For nearly 60 years, since the launch of Sputnik on Oct 4, 1957, humans have been a spacefaring race. Our exploration of this final frontier and attempts to make ourselves at home in its unforgiving environs have been punctuated by spectacular successes as well as some of humanity’s most heartbreaking failures. Yet some of the most frustrating experiences in space have been those that fell somewhere in between: satellites that successfully achieved their desired orbit, but then failed to function properly, or whose missions were cut short because of the premature loss of a key instrument. These frustrations are often two-fold—first because ground controllers have an incomplete picture of what exactly has gone wrong, and second because even if they do figure that out, there is typically little that can be done about it.
Space is an incomparably valuable domain for so many modern conveniences and the one domain where failure is absolute — where even a small glitch means having to start again from scratch. We produce these exquisitely engineered gems of technology, spend years and millions of dollars perfecting them, but we can’t even examine them closely once they are launched, much less open a tool box and loosen a stuck antenna or top off a fuel tank. Imagine how transformative it would be if we could routinely inspect, repair, and service our growing, invaluable fleet of satellites.
In fact, servicing of satellites is not a completely new or unpracticed idea. NASA has an impressive history of successes, including its famous fixes and upgrades to the Hubble Space telescope and the capture of Intelsat-6 for re-boost on shuttle mission STS-49. The construction and ongoing maintenance of the International Space Station is a remarkable example of our growing facility as tool users on orbit. And DARPA and NASA have jointly demonstrated robotic refueling technologies in low-Earth orbit (LEO) through their Orbital Express program. Exciting ventures are on the horizon, including NASA’s Restore-L mission which will demonstrate servicing technologies in LEO, and DARPA’s Robotic Servicing of Geosynchronous Satellites (RSGS) program, which will demonstrate servicing technologies in GEO. These technologies will benefit civil, national security, and commercial satellites alike.
Over time, however, these kinds of activities will not — and should not — be limited to government agencies. As we move forward into a future in which commercial entities will be flourishing in Earth orbit, servicing will clearly become a valuable market given the many public, private and security equities. In fact, some commercial companies are also independently assessing and investing in on-orbit servicing. That is why we believe now is the time for government and commercial representatives to start creating a voluntary framework for coordinating commercial servicing activities on orbit. Such an effort would ensure that commercial entities have the benefit of the lessons learned from government operations, and could provide a foundational understanding of shared perspectives on appropriate activities and behaviors in this increasingly crowded and still treacherous environment—an environment where a small mistake by one could harm many others.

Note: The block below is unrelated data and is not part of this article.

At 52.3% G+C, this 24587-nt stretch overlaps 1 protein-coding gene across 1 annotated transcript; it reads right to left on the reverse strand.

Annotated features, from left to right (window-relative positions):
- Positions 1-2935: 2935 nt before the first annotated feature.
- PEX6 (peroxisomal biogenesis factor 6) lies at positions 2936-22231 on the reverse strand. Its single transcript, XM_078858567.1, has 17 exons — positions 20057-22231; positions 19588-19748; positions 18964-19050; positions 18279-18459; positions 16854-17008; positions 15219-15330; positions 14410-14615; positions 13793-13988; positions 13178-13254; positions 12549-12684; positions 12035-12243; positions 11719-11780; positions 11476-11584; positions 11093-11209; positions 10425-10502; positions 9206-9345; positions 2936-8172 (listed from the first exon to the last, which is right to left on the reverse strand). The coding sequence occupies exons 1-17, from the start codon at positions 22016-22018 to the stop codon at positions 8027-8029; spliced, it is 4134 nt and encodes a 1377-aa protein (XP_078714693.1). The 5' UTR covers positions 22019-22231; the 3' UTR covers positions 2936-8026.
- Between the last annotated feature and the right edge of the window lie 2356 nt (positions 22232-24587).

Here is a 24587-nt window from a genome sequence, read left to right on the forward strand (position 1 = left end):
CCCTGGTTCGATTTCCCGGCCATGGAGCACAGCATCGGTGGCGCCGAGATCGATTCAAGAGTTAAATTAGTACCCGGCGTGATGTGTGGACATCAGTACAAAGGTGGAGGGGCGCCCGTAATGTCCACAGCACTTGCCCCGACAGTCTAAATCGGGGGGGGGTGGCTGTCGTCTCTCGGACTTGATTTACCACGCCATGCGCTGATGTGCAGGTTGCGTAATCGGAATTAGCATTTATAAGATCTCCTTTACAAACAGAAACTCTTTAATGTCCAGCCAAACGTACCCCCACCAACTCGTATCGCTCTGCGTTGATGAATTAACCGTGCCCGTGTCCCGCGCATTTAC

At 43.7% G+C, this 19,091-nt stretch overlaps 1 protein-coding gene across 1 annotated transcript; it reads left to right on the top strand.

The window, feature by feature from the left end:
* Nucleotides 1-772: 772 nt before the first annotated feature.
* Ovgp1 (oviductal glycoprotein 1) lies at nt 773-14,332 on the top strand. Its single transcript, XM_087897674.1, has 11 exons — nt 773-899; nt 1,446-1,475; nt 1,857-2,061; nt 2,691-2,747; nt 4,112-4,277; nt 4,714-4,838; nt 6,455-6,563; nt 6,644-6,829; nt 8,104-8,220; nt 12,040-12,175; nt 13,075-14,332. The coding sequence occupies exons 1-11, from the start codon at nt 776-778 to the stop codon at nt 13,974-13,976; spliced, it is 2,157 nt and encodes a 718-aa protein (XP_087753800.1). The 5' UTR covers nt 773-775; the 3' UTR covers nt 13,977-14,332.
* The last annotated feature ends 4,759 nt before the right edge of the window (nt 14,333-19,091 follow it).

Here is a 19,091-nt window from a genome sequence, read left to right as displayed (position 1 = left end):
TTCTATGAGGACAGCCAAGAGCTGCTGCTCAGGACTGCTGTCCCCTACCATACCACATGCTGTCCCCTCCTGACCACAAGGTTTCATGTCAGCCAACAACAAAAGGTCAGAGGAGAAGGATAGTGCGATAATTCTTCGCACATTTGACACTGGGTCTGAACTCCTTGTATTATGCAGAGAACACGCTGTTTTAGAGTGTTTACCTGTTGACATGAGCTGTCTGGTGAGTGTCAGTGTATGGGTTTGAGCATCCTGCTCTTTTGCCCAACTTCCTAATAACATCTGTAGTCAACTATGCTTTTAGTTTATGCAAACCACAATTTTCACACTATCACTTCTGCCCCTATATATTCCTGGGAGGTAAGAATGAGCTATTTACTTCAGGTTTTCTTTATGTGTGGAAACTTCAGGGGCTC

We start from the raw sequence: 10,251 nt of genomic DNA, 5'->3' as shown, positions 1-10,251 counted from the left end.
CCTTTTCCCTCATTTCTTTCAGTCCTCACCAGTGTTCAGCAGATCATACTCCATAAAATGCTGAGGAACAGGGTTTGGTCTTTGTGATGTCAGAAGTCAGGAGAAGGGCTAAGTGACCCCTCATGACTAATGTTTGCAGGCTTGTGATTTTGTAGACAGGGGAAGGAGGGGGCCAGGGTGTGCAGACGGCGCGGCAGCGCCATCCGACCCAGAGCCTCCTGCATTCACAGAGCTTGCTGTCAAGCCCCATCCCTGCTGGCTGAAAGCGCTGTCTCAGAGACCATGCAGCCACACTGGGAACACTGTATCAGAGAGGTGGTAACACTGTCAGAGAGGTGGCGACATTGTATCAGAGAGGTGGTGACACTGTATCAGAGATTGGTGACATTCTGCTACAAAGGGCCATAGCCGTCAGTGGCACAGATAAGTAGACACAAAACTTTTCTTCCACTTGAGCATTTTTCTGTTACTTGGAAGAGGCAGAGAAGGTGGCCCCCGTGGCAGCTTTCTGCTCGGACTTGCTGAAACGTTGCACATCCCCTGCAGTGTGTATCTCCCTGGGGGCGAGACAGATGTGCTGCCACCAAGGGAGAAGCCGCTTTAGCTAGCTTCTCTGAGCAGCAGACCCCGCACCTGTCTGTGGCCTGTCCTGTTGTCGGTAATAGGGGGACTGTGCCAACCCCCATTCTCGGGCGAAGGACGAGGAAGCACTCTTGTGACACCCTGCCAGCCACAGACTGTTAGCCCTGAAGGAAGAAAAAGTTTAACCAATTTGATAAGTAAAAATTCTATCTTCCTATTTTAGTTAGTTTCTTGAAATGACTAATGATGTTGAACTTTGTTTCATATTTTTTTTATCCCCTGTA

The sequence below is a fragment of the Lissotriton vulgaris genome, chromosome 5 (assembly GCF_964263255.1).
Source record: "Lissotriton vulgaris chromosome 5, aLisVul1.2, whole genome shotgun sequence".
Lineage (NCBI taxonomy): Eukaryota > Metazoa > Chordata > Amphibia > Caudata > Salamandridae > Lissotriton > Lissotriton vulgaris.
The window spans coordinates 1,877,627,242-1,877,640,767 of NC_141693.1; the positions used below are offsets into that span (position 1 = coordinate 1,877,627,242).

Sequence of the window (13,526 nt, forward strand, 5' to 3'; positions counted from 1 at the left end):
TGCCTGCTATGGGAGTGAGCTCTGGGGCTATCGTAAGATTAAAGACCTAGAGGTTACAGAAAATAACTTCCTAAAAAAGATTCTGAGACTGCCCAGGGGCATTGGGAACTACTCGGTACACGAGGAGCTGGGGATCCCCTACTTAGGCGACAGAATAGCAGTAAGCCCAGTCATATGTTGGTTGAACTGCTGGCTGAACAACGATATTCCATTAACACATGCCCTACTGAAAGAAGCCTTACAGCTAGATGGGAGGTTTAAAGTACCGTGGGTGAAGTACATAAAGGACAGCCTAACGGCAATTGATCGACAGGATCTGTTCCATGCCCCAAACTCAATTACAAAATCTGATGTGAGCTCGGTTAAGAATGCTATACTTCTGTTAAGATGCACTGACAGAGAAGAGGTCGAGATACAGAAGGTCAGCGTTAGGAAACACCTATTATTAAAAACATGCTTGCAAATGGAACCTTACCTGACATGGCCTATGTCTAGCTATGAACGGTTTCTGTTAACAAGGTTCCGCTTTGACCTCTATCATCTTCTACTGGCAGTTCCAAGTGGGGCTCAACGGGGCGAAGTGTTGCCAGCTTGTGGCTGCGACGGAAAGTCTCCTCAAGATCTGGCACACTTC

Toward this end, DARPA and NASA are announcing co-sponsorship of a privately led effort to leverage emerging government-developed best practices to develop non-binding industry consensus standards for safe robotic servicing by commercial servicers. While DARPA and NASA are serving as the impetus for this consortium with DARPA providing initial funding, we envision industry eventually taking full responsibility for this effort as it has done with standards-setting in other domains.
To start the process, activities of the consortium will include assembling relevant U.S. government experts to determine the scope of these intended standards and hosting one-on-one meetings with industry representatives to understand their relevant technical approaches while protecting proprietary business plans. With the assistance of the State Department, we also intend to encourage international consultation to solicit additional thoughts on what such standards might encompass and how they might be developed and applied internationally. Finally, all stakeholders from industry and government will be convened to develop and issue voluntary core standards, with the goal of being able to address complex scenarios based on universally agreed-upon safety principles.
DARPA has issued a draft Broad Agency Announcement to launch this effort, entitled “Consortium For Execution of Rendezvous and Servicing Operations,” or CONFERS, accessible via www.fbo.gov. DARPA conducted an associated Proposers Day on Dec. 16, and we look forward to participation from across the stakeholder community as we move forward.
Pam Melroy is a former astronaut and deputy director of the Tactical Technology Office at the U.S. Defense Advanced Research Projects Agency. Dava Newman is NASA deputy administrator.